‘Cosmetic’ Investments in the Body
This article discusses the impact of skin colour inequality in the individual aspirations and prospects of social inclusion and success, social mobility aspirations, professional ambitions and career opportunities. Ethnographically, it studies specific forms of cosmetic investments and self-optimisation in Portugal and its effects on the micropolitics of bodies, correlating the agency of individuals (how they empower themselves maximising certain aspects and minimising others) with the ways in which a European white appearance circulates as a form of capital and commodity, creating body narratives that are very much racialised. By inquiring the actual European understanding of value in bodies, we can also understand the colonial legacy and how it is reproduced through the mutation of bodies.
Containing Conflict in Southeast Asia
Matthew David Ordoñez
Garry Rodan, Participation Without Democracy: Containing Conflict in Southeast Asia (Ithaca and London: Cornell University Press, 2018), 281pp., ISBN: 9781501720109.
TUULI LÄHDESMÄKI, SIGRID KAASIK-KROGERUS and KATJA MÄKINEN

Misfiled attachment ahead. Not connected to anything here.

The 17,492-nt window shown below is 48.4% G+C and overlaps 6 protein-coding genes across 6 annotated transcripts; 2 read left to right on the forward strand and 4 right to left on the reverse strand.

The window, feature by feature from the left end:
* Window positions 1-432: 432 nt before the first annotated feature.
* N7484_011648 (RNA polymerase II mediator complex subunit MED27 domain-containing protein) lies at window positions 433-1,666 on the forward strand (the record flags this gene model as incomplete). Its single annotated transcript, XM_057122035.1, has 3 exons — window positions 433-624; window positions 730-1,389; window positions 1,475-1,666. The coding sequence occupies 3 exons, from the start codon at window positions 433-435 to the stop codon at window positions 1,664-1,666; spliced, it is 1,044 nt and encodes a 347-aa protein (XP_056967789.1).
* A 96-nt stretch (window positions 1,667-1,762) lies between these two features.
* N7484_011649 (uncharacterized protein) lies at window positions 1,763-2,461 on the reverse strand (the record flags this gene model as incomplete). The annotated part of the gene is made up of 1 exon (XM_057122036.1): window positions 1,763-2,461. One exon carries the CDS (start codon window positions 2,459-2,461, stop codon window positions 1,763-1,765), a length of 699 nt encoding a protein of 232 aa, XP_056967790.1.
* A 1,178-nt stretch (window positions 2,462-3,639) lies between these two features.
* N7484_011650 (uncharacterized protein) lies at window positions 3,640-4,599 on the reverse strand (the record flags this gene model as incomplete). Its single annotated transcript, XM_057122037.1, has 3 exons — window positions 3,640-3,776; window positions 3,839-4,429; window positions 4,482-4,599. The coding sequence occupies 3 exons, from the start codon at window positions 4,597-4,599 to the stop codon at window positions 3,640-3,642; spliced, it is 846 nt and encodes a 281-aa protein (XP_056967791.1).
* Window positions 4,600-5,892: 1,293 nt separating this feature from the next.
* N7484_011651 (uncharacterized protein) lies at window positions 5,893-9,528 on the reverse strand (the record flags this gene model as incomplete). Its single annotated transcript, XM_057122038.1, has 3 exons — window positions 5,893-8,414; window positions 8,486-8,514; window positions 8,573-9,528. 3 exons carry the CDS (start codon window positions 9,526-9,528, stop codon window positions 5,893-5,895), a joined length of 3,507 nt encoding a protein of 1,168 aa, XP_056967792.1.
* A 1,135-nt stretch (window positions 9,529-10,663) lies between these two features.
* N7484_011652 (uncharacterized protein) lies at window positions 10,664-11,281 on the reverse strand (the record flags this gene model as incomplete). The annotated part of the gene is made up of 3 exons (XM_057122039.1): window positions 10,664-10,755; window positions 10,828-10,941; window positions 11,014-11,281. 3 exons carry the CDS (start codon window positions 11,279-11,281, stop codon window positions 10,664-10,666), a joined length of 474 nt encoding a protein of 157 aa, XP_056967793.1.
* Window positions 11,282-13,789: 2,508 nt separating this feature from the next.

Th is article investigates the genealogy of the concept of heritage in the European Commission’s (EC) policy discourse from 1973 to 2016. Based on conceptual analysis of 2,412 documents gathered from the EUR-Lex database, the uses of the concept in the EC’s policy discourse were categorized into seven thematic areas: nature, environment, and biodiversity; human habitats; economy and employment; agricultural products and foodstuffs; promotion of societal development and stability; audiovisuality and digitalization; and European identity and integration. In the EC’s discourse, heritage develops in the context of intertwined phases of EU integration and cultural Europeanization. The study indicates how the EC governs heritage mostly through implicit cultural policies included in diverse policy sectors other than culture.